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Estate Planning and Probate Law FAQs

Baumann, Doyle, Paytas & Bernstein, P.L.L.C. offers a full-range of services in the area of estate planning, probate and elder law. Our firm has a combined total of over fifty (50) years of experience in Probate and Elder Law. We understand that this is an emotional and difficult time for families and we are sensitive to the needs of the family members and heirs.

Probate is a legal proceeding in which a deceased person’s property is distributed to his or her heirs. The beneficiaries of the estate are designated by the deceased in a Will or Trust. If there is no Will or Trust, the heirs are designated by Arizona law. Probate proceedings are governed by the law of the state where the deceased person maintained legal residence at the time of death as well as by the probate law of any other state where the deceased owned property at the time of death.

The Probate proceeding is handled by the Superior Court. It involves the appointment of a personal representative, who, after payment of the decedent’s debts, taxes and administrative expenses, distributes the decedent’s property to the heirs or beneficiaries. It is important that probate matters be handled properly to ensure proper management of the decedent’s estate and to ensure that all assets and debts are distributed according to the decedent’s wishes and the law. Failure to comply with these requirements subjects the estate and the personal representative to substantial liability.

In Arizona, probate is a straightforward proceeding which takes six(6) to nine(9) months to complete, assuming no problems arise.

Probate is only necessary if a person dies with:

  • Real property titled in his or her name that exceeds $75,000 in equity value
  • Personal property that exceeds $50,000 in net value, or
  • Unpaid wages of more than $5,000 after death.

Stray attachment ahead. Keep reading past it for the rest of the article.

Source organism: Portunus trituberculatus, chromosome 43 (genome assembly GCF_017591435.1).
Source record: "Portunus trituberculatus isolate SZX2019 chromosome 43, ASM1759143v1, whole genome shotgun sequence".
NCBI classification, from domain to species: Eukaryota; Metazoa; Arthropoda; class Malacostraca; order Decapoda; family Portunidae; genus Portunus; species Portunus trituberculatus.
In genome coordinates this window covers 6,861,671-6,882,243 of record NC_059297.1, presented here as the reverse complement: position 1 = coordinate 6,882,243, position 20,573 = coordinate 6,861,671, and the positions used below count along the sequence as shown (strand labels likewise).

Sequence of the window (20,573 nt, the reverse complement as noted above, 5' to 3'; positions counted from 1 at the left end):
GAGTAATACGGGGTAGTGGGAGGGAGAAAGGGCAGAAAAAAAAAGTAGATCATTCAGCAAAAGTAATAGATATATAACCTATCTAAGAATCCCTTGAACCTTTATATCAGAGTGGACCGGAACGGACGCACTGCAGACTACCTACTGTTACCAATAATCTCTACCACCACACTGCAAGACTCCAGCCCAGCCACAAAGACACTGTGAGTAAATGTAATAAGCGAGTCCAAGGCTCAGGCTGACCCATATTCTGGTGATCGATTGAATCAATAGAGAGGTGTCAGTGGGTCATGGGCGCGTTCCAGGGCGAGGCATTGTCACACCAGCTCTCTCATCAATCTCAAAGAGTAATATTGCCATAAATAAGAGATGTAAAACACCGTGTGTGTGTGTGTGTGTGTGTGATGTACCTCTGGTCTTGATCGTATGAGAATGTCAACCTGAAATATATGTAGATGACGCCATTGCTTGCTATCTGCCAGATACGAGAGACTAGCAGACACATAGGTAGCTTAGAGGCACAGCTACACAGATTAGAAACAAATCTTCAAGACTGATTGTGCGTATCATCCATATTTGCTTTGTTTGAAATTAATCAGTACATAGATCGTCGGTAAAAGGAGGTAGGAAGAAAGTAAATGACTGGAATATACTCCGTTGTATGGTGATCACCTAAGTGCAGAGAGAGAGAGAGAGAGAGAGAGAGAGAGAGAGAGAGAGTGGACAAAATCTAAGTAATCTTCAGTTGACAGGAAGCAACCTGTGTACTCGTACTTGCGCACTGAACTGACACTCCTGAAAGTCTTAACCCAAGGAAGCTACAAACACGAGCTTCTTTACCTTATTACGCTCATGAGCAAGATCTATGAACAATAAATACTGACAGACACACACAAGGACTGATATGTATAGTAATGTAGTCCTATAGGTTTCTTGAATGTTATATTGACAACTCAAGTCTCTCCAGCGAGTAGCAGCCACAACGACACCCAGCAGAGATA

Not all estates need to be probated. The need for probate is not determined by whether or not the decedent had a Will. It is determined by the type of property the decedent owned at the time of death and how that property was held. Probate is not necessary for assets held as “joint tenants with rights of survivorship” or assets governed by a contractual designation of beneficiary such as a life insurance policy or a 401(k) plan. Small estates may be handled by means of a special affidavit.

Our experienced attorneys can evaluate the specifics of your unique situation and advise you in the proper administration of the estate and assist in determining whether or not an estate must be probated.

Frequently asked questions concerning Estate Planning and Probate Law

Question:   What does Estate Planning mean?
Answer:   Estate Planning is preparing the necessary legal documents outlining how you wish for your estate to be distributed among your heirs and others and how you wish for your affairs to be handled after your death. Estate Planning includes Wills, Trusts, Living Wills and funeral plans.  Depending on the nature of your assets, this can be relatively simple, or quite complicated.  A professional estate planning attorney can evaluate your specific situation and make recommendations that will best meet your needs. 
Question:   Why should I use an attorney for Estate Planning?